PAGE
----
Radio host rips MLB player for paternity leave, suggests C-section before season
Radio host criticizes baseball player for paternity leavePlay Video
Upside-down flag shirt sparks outcry online
Comedy great Anne Meara, Ben Stiller's mom, dies at 85
Bill Murray wanders from Letterman to MSNBC, falls off chair
Stephen Colbert's commencement speech goes viral
New York Mets second baseman Daniel Murphy missed the season's first two games to be with his wife during the birth of their first child earlier this week. Murphy's wife went into labor on opening day Monday, so he went to Florida to be with her for the birth of son Noah, then decided to take the three full days' paternity leave allowed by Major League Baseball.
Seems reasonable, right? Not to some sports radio announcers, including former NFL quarterback Boomer Esiason.
"Quite frankly I would've said 'C-section before the season starts. I need to be at opening day. I'm sorry, this is what makes our money, this is how we're going to live our life, this is going to give our child every opportunity to be a success in life. I'll be able to afford any college I want to send my kid to because I'm a baseball player,'" Esiason said Wednesday on his daily morning radio show, "Boomer and Carton."
Co-host Craig Carton weighed in, too.
"To me, and this is just my sensibility, assuming the birth went well, assuming your wife is fine, assuming the baby is fine — 24 hours, you stay there, baby is good, you have a good support system for the mom and the baby, you get your ass back to your team and you play baseball," Carton said.
Esiason did acknowledge it was Murphy's legal right to take the paternity leave afforded to him by the league, to meet his first son, Noah.
Boomer and Carton weren't the only New York radio hosts with an opinion on the Mets' decision. Radio host Mike Francesa shared a similar sentiment on his show Wednesday.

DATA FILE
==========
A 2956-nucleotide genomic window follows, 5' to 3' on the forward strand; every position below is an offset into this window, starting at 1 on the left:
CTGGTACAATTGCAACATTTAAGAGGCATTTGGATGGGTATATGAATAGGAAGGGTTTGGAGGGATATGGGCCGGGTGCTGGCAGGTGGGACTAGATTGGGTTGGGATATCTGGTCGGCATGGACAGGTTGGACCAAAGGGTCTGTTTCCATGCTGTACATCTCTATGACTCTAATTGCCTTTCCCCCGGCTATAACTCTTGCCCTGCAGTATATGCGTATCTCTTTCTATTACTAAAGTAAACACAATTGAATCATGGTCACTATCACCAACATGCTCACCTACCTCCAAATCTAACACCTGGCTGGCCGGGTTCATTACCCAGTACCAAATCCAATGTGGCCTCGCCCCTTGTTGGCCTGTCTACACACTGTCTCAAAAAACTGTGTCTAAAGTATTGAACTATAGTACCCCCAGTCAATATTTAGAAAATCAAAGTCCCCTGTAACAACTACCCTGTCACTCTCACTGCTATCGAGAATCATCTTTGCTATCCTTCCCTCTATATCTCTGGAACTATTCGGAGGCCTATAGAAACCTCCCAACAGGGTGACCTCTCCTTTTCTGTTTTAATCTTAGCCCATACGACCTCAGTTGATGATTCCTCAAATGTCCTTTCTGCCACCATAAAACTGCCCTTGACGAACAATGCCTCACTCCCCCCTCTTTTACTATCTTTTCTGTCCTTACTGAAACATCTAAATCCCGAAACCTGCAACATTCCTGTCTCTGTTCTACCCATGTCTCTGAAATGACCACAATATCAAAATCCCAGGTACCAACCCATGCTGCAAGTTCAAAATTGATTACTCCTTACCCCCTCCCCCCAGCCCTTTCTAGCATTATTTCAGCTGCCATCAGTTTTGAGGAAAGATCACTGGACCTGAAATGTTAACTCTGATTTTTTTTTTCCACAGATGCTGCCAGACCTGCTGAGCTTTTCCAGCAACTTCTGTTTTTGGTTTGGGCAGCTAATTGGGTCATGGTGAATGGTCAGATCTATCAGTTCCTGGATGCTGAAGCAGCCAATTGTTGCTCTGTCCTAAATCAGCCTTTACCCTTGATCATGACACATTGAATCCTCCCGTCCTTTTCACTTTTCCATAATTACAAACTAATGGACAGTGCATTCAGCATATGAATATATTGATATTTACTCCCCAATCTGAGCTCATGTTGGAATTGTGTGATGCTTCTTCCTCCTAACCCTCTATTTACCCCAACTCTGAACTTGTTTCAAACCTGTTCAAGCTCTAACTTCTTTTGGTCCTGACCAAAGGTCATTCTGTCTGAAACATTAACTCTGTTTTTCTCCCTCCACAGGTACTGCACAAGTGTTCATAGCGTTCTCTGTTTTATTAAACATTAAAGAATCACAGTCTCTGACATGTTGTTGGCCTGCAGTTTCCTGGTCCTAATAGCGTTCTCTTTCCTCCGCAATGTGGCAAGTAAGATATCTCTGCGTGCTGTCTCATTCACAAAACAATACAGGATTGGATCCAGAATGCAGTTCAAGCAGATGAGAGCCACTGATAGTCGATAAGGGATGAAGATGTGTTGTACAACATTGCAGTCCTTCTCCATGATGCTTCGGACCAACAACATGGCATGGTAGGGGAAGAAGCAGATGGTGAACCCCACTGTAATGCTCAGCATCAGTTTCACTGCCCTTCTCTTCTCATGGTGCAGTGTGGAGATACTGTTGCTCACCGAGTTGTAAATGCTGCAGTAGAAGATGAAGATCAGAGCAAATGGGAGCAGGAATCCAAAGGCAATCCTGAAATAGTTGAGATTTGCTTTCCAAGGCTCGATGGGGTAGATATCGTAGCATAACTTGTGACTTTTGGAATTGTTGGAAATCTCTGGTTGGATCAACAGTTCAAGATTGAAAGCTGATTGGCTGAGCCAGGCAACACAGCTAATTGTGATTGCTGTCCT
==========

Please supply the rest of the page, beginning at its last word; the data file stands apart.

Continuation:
"I don't know why you need three days off, I'm going to be honest. You see the birth and you get back. What do you do in the first couple days? Maybe you take care of the other kids. Well, you gotta have someone to do that if you're a Major League Baseball player. I'm sorry, but you do … Your wife doesn't need your help the first couple days, you know that," Francesa said.
Murphy, 29, missed just one game last season — fewer than any other player on the team.
His team is supportive. "He had our blessing to be with his wife," said Mets spokesman Jay Horwitz.
The TODAY anchors were clearly on Team Murphy. He "did the right thing," Tamron Hall said. About the talk-radio reaction, she said, "Things don't often shock me in life but this one is a doozy."
And Matt Lauer pointed out that a C-section is major abdominal surgery, which carries added risks for both mom and baby.
TODAY Moms Facebook fans were pretty flabbergasted by the controversy. "This is a good starting point to what is wrong with America," Kelly Lengel wrote. "I'm all for sports, but the man hits a baseball for a living. period. He's not ending war or curing cancer and hell even if he was he deserves to be there when his child is born. Suggesting major surgery for pure convenience of a schedule is flat out ridiculous. #weshouldnotevenbetalkingaboutthis #FAMILYFIRST"
The MLB released the following statement in the wake of Murphy's decision:
"MLB and the Players Association began the paternity list in 2011 so that players could be with their families for an extraordinary time in their lives. Our Clubs recognize that it is entirely appropriate for players to receive that opportunity. MLB believes that the paternity list, which is an option that gives players flexibility based on their preferences, has facilitated our approach to these circumstances very effectively."
Esiason, the other sports pundits and baseball fans have made their opinions known, but we want to hear from you. Do you think Daniel Murphy deserved a three-day leave to be with his wife and newborn? Let us know on Facebook and Twitter using #OrangeRoom.